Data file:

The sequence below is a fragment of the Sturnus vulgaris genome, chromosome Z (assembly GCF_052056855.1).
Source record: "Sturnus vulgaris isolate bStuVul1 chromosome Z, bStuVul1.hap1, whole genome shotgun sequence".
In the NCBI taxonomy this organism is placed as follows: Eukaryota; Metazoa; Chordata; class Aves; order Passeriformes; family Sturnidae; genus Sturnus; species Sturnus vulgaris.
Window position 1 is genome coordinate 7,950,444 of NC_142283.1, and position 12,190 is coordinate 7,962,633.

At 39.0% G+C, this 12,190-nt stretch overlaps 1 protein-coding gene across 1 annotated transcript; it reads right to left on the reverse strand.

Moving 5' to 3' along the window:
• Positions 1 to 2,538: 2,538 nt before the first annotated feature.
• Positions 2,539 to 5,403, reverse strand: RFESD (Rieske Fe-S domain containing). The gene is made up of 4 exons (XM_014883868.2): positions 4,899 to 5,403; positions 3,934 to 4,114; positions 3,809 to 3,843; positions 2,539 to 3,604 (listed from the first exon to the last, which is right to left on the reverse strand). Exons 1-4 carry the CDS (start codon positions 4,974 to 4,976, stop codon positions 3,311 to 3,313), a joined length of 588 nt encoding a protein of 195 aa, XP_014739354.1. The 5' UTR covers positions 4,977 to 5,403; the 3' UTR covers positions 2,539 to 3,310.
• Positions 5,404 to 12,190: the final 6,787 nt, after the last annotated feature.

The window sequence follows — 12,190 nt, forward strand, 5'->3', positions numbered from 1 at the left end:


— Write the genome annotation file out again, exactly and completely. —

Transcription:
The sequence below is a fragment of the Sturnus vulgaris genome, chromosome Z (assembly GCF_052056855.1).
Source record: "Sturnus vulgaris isolate bStuVul1 chromosome Z, bStuVul1.hap1, whole genome shotgun sequence".
In the NCBI taxonomy this organism is placed as follows: Eukaryota; Metazoa; Chordata; class Aves; order Passeriformes; family Sturnidae; genus Sturnus; species Sturnus vulgaris.
Window position 1 is genome coordinate 7,950,444 of NC_142283.1, and position 12,190 is coordinate 7,962,633.

At 39.0% G+C, this 12,190-nt stretch overlaps 1 protein-coding gene across 1 annotated transcript; it reads right to left on the reverse strand.

Moving 5' to 3' along the window:
• Positions 1 to 2,538: 2,538 nt before the first annotated feature.
• Positions 2,539 to 5,403, reverse strand: RFESD (Rieske Fe-S domain containing). The gene is made up of 4 exons (XM_014883868.2): positions 4,899 to 5,403; positions 3,934 to 4,114; positions 3,809 to 3,843; positions 2,539 to 3,604 (listed from the first exon to the last, which is right to left on the reverse strand). Exons 1-4 carry the CDS (start codon positions 4,974 to 4,976, stop codon positions 3,311 to 3,313), a joined length of 588 nt encoding a protein of 195 aa, XP_014739354.1. The 5' UTR covers positions 4,977 to 5,403; the 3' UTR covers positions 2,539 to 3,310.
• Positions 5,404 to 12,190: the final 6,787 nt, after the last annotated feature.

The window sequence follows — 12,190 nt, forward strand, 5'->3', positions numbered from 1 at the left end: